One of the scientists who participated in the study of Gospel of Judas, revealed today how an Ancient Egyptian marriage certificate played a pivotal role in the confirmation of veracity of the inks used in the legendary text.
This statement was made on April 8 at the 245th National Exposition of the American Chemical Society, in New Orleans.
“If we had not found a study carried out in the Louvre on an Egyptian wedding and its contracts, belonging to the same period and with an ink very similar to that used in the Gospel of Judas, it would have been much more difficult to be able to discern if the Gospel was authentic ”, commentedJoseph G. Barabe, the leader of the microscopy and microanalysis analysis team.
Barabe was part of a multidisciplinary team created in 2006 by the National Geographic Society, with the aim of authenticating the Gospel of Judas, discovered in 1970.
The text, written in Egyptian Coptic, is compelling because, unlike other biblical accounts depicting him as the traitor, it suggests that Jesus asked him to hand him over to the authorities.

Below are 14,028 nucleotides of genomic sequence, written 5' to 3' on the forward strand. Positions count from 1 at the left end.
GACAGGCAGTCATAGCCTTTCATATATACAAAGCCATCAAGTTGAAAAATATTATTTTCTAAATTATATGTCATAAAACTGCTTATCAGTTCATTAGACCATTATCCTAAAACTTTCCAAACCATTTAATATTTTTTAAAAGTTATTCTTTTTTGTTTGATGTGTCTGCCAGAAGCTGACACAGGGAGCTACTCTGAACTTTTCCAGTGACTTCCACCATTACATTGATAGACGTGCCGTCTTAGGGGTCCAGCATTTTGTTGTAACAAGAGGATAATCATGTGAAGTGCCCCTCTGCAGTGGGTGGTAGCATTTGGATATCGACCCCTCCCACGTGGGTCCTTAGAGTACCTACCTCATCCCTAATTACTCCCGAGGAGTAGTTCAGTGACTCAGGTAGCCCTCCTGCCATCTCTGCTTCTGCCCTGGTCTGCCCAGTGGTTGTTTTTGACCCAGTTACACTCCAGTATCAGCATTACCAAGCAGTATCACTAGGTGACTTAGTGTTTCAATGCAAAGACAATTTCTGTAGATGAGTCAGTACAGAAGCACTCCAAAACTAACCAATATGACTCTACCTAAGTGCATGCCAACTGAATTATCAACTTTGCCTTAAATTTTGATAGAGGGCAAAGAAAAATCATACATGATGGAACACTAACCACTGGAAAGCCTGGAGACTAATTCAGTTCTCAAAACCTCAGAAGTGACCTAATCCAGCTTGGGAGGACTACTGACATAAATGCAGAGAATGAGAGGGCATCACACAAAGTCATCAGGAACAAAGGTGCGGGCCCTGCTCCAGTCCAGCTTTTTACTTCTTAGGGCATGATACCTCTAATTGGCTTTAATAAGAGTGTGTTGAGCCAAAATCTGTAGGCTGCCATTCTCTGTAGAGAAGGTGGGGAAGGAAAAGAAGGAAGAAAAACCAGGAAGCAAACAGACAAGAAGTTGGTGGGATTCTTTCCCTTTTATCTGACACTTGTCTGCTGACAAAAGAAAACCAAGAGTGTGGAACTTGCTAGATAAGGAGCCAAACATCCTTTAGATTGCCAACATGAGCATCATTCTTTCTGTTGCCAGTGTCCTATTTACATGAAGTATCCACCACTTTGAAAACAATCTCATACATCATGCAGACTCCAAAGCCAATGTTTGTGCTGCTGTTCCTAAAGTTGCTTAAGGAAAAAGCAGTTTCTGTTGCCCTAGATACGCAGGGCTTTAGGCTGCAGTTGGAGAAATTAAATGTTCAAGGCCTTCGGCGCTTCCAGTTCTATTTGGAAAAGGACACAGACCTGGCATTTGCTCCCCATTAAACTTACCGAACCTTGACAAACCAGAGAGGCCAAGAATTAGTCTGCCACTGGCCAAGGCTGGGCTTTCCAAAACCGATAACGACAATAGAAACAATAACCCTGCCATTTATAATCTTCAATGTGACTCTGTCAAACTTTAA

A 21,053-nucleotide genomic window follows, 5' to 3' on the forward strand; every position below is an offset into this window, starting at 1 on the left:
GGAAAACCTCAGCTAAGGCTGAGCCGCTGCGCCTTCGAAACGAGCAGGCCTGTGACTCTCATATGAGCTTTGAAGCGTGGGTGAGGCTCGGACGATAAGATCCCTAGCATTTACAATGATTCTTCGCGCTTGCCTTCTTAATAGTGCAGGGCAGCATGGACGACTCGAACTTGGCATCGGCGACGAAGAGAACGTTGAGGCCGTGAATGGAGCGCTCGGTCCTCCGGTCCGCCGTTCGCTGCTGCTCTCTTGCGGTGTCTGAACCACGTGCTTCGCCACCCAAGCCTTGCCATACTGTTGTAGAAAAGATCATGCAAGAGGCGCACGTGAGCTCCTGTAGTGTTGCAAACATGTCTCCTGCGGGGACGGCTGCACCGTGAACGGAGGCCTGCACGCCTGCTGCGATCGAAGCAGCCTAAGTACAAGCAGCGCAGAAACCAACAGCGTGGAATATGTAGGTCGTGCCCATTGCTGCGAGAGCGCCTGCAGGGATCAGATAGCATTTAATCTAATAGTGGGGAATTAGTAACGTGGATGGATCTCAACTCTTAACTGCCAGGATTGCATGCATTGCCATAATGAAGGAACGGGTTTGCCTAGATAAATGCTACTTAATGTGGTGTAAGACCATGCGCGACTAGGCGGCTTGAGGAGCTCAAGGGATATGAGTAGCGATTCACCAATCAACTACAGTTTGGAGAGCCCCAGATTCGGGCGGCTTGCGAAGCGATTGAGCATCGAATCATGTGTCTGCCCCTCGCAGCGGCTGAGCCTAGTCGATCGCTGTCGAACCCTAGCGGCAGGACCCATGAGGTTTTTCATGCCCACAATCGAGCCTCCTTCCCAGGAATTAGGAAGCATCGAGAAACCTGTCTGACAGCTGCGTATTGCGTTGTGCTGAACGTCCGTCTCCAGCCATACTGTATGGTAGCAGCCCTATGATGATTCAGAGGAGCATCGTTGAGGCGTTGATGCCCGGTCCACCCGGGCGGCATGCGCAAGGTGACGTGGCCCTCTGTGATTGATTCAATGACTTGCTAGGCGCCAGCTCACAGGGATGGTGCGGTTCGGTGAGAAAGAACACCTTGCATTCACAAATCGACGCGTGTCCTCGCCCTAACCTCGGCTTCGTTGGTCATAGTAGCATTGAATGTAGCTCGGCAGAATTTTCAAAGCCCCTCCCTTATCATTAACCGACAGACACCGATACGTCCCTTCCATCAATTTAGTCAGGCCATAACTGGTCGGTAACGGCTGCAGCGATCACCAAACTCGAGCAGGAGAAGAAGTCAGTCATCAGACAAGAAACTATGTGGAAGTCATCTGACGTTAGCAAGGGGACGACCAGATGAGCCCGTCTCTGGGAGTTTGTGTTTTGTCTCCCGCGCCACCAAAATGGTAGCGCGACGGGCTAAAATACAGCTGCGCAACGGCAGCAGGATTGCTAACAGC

Barabe was the responsible for the chemical analysis of the Gospel, and after analyzing a sample, they concluded that it was probably written with an early form of iron gall ink, which included black soot. Although this find suggests that it could have been written in the 3rd or 4th centuries, researchers were puzzled by one thing: the iron ink used was unlike anything else they have seen before.
Typically, iron inks (at least in the Middle Ages), they were made from a mixture of iron sulfate and tannic acids such as those extracted from oak gall, but the iron gall used to write this text does not contain sulfur, which for the researchers was unsettling.
“We didn't understand it, it just didn't fit with anything we've seen before, ”said the scientist. “It was one of the projects that has produced the most anxiety in me, because I woke up at night trying to find out the secret”.
Ultimately, Barabe found a reference to a small French study Made by experts from the Louvre Museum, where they had analyzed an ancient Egyptian marriage text, written in Coptic and dating from the early third century. To the researchers' relief, they found that they were written in copper ink, but without sulfur.
With this, they believe that the ink used in the Gospel of Judas is probably a "missing link”, A transitional ink between those created from the carbon of the ancient world and the inks made from iron sulfate, popular in the Middle Ages.
Via: American Chemical Society
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